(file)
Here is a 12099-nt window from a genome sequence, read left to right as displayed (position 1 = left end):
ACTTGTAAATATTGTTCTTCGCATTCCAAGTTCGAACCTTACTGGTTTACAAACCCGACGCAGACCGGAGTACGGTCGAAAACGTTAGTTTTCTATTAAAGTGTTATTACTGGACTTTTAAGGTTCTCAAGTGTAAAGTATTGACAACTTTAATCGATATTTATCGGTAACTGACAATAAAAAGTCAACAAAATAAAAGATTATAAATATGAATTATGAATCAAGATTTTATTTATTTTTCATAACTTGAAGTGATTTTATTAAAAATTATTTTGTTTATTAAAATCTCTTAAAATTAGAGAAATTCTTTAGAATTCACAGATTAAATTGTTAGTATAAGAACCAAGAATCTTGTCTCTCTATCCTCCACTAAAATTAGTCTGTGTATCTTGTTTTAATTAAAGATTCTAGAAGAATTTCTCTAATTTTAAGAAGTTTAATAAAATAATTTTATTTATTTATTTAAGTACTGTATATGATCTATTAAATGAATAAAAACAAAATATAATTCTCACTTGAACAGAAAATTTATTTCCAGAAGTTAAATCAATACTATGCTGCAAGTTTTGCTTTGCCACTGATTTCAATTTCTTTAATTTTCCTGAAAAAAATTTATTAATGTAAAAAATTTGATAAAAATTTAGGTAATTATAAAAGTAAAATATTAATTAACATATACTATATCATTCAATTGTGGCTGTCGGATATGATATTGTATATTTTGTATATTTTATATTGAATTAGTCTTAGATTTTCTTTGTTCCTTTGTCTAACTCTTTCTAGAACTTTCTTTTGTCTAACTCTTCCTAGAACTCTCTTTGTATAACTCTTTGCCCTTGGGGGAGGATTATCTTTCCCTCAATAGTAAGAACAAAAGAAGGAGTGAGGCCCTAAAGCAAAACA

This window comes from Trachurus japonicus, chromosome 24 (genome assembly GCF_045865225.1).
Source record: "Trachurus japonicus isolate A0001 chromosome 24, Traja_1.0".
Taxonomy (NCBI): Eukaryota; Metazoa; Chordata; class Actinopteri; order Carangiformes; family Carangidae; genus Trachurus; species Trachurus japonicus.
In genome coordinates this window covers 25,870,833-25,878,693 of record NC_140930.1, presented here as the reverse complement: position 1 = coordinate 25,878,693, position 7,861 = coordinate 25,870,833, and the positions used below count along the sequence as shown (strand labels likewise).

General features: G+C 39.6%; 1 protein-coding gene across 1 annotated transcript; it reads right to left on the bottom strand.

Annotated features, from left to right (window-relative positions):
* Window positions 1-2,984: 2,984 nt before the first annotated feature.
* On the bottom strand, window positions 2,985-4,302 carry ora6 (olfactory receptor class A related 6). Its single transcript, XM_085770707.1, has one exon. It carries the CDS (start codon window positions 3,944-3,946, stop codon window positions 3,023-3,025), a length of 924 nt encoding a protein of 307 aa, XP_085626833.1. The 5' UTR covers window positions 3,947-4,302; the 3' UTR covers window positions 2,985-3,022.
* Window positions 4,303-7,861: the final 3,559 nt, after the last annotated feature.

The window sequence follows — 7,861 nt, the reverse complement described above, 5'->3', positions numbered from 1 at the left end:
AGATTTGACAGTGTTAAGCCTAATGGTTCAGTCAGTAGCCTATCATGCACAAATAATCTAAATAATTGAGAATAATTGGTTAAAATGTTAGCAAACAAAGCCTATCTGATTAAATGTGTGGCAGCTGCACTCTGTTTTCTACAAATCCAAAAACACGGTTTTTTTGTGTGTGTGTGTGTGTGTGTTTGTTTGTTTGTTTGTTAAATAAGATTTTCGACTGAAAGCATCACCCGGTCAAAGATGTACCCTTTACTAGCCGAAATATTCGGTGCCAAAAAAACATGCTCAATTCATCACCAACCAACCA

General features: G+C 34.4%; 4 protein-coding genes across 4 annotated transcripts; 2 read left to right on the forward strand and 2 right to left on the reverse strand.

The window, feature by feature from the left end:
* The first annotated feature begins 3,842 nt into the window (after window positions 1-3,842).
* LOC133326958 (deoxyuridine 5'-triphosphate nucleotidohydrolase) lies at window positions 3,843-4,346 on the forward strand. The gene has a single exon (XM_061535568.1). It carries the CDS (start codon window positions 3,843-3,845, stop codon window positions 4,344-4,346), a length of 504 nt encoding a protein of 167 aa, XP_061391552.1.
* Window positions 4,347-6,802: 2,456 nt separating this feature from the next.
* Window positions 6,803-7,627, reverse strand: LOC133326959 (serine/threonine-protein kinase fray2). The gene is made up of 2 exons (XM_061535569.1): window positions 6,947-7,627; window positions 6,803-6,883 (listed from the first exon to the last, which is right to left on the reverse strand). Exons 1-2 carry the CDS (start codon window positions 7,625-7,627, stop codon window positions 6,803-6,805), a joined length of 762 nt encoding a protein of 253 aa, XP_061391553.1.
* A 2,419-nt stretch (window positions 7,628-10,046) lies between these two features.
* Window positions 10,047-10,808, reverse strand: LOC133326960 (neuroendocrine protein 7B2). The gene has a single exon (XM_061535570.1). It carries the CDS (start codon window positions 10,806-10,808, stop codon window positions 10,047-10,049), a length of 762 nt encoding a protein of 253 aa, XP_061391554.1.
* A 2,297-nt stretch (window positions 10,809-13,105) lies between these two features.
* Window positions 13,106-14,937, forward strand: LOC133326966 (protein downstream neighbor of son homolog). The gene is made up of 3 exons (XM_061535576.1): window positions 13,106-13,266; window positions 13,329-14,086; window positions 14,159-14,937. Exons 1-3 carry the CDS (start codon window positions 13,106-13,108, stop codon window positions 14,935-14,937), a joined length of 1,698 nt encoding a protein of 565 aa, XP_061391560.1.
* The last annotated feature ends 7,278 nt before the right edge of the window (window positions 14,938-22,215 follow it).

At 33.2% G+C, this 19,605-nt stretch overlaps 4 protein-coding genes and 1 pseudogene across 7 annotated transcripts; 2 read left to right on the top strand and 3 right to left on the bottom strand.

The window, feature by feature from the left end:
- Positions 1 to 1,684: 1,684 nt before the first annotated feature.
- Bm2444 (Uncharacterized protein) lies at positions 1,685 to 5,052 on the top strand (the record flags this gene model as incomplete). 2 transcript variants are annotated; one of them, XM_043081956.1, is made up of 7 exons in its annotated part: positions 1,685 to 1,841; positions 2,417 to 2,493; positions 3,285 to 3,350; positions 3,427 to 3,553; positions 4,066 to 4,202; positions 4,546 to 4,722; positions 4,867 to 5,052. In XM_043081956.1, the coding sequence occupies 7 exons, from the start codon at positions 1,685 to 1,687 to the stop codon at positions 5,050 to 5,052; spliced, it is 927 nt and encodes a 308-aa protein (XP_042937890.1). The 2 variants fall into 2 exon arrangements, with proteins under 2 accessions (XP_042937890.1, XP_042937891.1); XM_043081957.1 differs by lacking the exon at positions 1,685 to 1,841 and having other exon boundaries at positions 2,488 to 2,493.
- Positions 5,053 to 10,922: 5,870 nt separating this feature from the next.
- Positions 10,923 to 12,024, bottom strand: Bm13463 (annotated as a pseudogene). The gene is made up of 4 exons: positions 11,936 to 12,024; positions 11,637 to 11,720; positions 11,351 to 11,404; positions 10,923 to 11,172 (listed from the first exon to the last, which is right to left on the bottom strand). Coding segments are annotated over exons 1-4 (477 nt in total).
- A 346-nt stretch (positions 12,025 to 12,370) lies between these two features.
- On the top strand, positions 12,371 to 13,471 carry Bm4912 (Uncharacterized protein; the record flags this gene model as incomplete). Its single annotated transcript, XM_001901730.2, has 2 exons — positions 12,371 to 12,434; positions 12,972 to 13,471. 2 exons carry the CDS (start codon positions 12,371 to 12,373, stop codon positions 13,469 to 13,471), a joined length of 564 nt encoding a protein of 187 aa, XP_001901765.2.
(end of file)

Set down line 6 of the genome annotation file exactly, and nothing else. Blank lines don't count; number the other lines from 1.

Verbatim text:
In genome coordinates this window covers 25,870,833-25,878,693 of record NC_140930.1, presented here as the reverse complement: position 1 = coordinate 25,878,693, position 7,861 = coordinate 25,870,833, and the positions used below count along the sequence as shown (strand labels likewise).